Getting a Loan If You Are Self-Employed
- 2nd November 2018
- Posted by: Loanable
- Category: Resources
When you are applying for a loan, it can be a personal loan, mortgage loan, car finance, any type of loan, there are two (2) main components that are viewed by a lender in order to make a determination as to grant the loan or not.
These two factors are:
* Credit history and credit score
A lender will check our credit report and get our credit score, which is a major factor in being approved for some loans. Not all loans rely on credit scoring, some loan are specifically for borrowers with bad credit, so credit scoring is taken into account, but not as important.
Affordability of a loan is another major player in helping a lender make a decision on granting a loan or not.
If you cannot afford to repay the loan, chances are high you will not be approved for the loan.
When applying for a loan, it is the lender’s responsibility and obligation to inquire into these two things, although as mentioned, there are loans that do not rely on credit scoring, but they still rely on affordability.
As borrowers we are not expected or responsible to have a copy of our credit histories, or our credit scores. Although if you are going to be applying for a loan, it is always in your best interest to review your credit report for any errors or omissions, and also to know your credit score.
You can correct any errors or omissions, and this may increase your credit score, which increases your chances of the loan being approved.
Increasing your credit score also can help in getting a lower interest rate on the loan, which can save you money in the long run.
While a lender can obtain a copy of your credit history and credit score, when it comes to showing affordability, a lender cannot access your bank statements, (for now) or view your wages and spending habits.
This requires the lender to do an income and expense form, to aid in determining affordability.
This form can be as informal as a questions and answer over the phone, or more formal where a form is sent to you to complete in your own time and return.
At anytime, a lender could ask for documentation of what figures you have used on the I&E form.
As a PAYE employee, showing/documenting your wages is simple, you can show wage statements, or bank statements documenting money being paid in each month.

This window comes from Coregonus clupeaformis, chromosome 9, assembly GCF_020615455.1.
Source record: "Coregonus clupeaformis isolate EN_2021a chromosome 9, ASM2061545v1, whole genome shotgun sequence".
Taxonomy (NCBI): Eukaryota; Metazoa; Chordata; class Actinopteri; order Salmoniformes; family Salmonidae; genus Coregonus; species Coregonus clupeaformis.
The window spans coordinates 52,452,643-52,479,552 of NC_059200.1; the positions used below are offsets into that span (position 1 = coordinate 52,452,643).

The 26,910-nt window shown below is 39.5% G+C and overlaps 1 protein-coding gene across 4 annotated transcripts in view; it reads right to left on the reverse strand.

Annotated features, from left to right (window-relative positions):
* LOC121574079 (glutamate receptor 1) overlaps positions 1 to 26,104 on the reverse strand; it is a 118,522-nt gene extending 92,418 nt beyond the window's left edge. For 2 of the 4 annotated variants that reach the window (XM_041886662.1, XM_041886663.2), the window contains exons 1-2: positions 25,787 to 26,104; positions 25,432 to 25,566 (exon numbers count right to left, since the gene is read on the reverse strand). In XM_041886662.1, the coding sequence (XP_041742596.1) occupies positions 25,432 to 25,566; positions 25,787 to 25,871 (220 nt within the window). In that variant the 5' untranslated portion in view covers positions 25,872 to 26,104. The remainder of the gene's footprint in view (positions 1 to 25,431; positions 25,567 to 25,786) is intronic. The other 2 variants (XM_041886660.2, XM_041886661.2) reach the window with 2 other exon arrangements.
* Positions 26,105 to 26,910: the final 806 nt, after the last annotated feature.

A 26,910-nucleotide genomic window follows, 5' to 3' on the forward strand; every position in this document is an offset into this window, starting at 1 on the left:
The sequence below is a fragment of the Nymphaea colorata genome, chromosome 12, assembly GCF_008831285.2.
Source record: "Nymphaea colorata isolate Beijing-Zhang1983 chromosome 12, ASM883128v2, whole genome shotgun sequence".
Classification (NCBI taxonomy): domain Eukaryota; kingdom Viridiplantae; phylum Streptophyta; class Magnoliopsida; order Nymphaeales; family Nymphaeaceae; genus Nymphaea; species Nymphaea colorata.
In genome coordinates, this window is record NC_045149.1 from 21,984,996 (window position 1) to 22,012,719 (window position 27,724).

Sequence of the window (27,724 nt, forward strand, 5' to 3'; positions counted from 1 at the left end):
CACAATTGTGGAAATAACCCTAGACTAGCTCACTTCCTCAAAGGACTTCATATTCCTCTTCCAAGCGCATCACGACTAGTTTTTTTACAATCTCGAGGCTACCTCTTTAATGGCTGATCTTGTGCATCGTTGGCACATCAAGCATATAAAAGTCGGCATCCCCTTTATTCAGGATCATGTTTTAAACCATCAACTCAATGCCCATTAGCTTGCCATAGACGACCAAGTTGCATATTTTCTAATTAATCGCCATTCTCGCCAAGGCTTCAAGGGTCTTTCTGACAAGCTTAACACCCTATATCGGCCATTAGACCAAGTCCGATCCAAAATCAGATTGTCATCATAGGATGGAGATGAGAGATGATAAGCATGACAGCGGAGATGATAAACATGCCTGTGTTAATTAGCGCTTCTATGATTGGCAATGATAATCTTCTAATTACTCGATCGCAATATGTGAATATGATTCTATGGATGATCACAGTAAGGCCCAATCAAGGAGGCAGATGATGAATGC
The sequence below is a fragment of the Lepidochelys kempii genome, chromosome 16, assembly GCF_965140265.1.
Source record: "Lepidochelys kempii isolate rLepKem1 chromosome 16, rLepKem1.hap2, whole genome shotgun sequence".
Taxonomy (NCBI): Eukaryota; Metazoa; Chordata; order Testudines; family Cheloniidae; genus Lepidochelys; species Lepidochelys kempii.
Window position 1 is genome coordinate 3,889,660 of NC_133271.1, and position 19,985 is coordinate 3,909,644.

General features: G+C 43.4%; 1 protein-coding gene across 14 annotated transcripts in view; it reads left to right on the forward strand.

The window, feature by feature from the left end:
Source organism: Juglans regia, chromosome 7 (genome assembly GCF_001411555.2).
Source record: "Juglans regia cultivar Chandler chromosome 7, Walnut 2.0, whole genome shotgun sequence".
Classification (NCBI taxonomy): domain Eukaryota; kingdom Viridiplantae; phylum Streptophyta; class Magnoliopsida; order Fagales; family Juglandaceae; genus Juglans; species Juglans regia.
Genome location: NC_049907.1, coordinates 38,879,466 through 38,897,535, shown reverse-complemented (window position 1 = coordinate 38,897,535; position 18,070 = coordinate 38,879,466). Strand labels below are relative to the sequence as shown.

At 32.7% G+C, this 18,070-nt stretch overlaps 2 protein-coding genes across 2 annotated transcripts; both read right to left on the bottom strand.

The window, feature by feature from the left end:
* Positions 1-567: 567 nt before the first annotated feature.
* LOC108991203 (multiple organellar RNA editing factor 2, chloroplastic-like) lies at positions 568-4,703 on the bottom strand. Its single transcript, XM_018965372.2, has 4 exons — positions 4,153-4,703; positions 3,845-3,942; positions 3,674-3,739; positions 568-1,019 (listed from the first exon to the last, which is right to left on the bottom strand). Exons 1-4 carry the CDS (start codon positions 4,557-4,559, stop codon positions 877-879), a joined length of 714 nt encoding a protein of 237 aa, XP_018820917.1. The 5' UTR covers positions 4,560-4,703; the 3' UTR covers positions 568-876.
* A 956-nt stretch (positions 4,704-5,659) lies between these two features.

If you are self-employed, this can be more difficult.
You are not going to have wage slips as you are not an employee, however, some people who are self-employed have incorporated the business to an extent and pay themselves a wage as a PAYE employee.
This can be rare, so as a person who is self-employed, how can you show affordability in getting a loan?
Time and Money
They say there are two things that can make anything happen, time and money. And the same can be said here about showing affordability for a loan as someone who is self-employed.
For some new entrepreneurs, it may take a few years before their new business makes any profits or money.
So in this example, it may take a few years to be able to show affordability for a loan.
Bank statements, invoices, contracts, and receivables are all a part of showing your self-employed income, and affordability.
Having an accountant is also a huge help.
Your self-employed tax returns also may be required, to be on the safe side, just imagine they will be required.
So what is the “glass ceiling” or magic number of years to be self-employed in order to get a loan??? Usually three (3) years.
This is not to say you cannot get a loan before three years, but be prepared to show affordability, ad bank statements, and any long-term contracts you have, profit and loss statements, business models, anything to show, you can afford a loan.
Having a good credit history helps as well as a good credit score.
A rundown of what documents you may be required to show are:
* Tax returns for two (2) if not three (3) years
* Three (3) year address history
* Bank statements
* Proof of any rental income, tenancy agreements, etc, if you are a landlord
* Information regarding your business, are you a sole trader, partnership or LLP
Don’t think these requirements or documents are etched in stone. Some lenders may require additional information, and some borrowers with a good credit score, may only need to provide less documentation or information.
However, most loans come down to two factors….credit….and affordability.
You need to be able to show both.